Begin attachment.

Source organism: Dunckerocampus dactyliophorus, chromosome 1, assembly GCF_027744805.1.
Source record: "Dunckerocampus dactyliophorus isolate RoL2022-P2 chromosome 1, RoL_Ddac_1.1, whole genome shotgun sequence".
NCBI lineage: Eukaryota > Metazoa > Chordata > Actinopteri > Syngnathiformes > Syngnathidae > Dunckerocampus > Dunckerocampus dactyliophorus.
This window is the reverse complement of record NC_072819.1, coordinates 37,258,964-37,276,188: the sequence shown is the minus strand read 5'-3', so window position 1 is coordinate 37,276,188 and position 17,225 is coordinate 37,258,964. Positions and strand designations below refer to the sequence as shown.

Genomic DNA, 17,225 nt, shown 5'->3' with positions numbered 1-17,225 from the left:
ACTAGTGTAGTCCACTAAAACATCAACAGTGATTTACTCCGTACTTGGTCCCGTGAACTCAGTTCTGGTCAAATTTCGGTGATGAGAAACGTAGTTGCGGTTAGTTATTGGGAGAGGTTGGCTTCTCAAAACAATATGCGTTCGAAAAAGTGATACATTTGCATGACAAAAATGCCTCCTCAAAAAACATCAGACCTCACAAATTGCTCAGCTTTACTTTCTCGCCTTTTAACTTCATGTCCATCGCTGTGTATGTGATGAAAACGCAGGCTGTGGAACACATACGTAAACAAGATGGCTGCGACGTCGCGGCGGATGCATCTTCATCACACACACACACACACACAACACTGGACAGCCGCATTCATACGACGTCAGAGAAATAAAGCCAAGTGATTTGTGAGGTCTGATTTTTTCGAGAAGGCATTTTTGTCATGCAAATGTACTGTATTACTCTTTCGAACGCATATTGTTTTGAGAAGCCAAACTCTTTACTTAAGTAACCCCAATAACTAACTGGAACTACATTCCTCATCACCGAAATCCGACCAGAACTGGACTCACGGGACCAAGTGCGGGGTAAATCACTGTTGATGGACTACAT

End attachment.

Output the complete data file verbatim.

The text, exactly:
Source organism: Dunckerocampus dactyliophorus, chromosome 1, assembly GCF_027744805.1.
Source record: "Dunckerocampus dactyliophorus isolate RoL2022-P2 chromosome 1, RoL_Ddac_1.1, whole genome shotgun sequence".
NCBI lineage: Eukaryota > Metazoa > Chordata > Actinopteri > Syngnathiformes > Syngnathidae > Dunckerocampus > Dunckerocampus dactyliophorus.
This window is the reverse complement of record NC_072819.1, coordinates 37,258,964-37,276,188: the sequence shown is the minus strand read 5'-3', so window position 1 is coordinate 37,276,188 and position 17,225 is coordinate 37,258,964. Positions and strand designations below refer to the sequence as shown.

Genomic DNA, 17,225 nt, shown 5'->3' with positions numbered 1-17,225 from the left:
ACTAGTGTAGTCCACTAAAACATCAACAGTGATTTACTCCGTACTTGGTCCCGTGAACTCAGTTCTGGTCAAATTTCGGTGATGAGAAACGTAGTTGCGGTTAGTTATTGGGAGAGGTTGGCTTCTCAAAACAATATGCGTTCGAAAAAGTGATACATTTGCATGACAAAAATGCCTCCTCAAAAAACATCAGACCTCACAAATTGCTCAGCTTTACTTTCTCGCCTTTTAACTTCATGTCCATCGCTGTGTATGTGATGAAAACGCAGGCTGTGGAACACATACGTAAACAAGATGGCTGCGACGTCGCGGCGGATGCATCTTCATCACACACACACACACACACAACACTGGACAGCCGCATTCATACGACGTCAGAGAAATAAAGCCAAGTGATTTGTGAGGTCTGATTTTTTCGAGAAGGCATTTTTGTCATGCAAATGTACTGTATTACTCTTTCGAACGCATATTGTTTTGAGAAGCCAAACTCTTTACTTAAGTAACCCCAATAACTAACTGGAACTACATTCCTCATCACCGAAATCCGACCAGAACTGGACTCACGGGACCAAGTGCGGGGTAAATCACTGTTGATGGACTACAT